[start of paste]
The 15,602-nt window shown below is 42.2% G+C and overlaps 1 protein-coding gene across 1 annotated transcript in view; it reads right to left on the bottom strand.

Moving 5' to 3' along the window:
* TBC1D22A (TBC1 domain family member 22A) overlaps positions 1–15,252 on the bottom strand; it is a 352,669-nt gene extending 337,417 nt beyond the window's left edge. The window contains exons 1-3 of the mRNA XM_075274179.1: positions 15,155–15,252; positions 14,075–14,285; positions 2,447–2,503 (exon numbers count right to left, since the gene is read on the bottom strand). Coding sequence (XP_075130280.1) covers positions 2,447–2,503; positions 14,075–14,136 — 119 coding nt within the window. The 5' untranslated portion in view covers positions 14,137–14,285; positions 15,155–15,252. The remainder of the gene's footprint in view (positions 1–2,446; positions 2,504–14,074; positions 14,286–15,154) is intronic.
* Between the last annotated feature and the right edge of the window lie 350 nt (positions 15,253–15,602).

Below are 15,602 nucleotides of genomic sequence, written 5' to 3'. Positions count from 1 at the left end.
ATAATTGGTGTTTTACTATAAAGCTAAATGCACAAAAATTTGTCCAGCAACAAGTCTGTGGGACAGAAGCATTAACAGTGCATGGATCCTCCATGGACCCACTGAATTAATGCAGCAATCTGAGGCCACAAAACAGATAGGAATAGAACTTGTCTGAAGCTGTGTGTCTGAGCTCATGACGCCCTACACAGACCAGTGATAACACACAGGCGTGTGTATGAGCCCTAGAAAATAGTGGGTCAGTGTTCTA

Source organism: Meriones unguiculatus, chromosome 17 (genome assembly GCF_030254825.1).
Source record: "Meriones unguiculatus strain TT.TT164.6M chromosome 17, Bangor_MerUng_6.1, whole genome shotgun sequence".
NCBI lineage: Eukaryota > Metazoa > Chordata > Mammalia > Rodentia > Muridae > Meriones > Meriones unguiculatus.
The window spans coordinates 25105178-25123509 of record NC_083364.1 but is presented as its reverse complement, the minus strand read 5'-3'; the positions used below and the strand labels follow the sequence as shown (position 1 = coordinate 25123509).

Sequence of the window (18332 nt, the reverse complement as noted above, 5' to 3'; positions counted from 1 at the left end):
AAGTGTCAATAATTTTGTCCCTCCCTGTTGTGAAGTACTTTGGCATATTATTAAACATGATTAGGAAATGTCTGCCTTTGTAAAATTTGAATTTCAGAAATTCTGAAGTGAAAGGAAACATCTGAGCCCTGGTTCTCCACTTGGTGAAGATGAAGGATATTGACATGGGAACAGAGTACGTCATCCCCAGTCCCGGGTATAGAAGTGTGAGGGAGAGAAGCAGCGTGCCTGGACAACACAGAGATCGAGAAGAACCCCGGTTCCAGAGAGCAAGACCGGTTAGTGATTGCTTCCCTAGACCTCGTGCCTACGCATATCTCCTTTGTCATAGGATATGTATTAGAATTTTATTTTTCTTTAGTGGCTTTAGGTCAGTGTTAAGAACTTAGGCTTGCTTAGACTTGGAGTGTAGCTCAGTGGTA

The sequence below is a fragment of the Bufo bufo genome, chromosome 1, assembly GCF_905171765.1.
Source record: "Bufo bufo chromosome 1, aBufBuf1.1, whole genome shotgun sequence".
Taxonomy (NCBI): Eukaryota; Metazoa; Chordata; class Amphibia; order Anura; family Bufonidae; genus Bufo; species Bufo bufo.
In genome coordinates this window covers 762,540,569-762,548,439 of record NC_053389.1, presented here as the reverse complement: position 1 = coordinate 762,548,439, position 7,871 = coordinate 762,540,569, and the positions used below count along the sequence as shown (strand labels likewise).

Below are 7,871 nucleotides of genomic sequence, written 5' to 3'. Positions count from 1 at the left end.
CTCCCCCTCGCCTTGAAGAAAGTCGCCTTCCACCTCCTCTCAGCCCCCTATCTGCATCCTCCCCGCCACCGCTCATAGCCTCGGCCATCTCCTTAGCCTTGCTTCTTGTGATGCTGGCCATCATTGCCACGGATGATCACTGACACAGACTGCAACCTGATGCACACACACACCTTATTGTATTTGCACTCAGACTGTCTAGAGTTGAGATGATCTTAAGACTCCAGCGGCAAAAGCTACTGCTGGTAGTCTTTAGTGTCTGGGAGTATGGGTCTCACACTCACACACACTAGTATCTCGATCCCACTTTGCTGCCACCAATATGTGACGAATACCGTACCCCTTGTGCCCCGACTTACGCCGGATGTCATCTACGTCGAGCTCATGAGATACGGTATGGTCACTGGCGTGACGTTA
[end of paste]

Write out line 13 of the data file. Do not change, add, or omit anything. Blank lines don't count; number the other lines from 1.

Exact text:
The sequence below is a fragment of the Bufo bufo genome, chromosome 1, assembly GCF_905171765.1.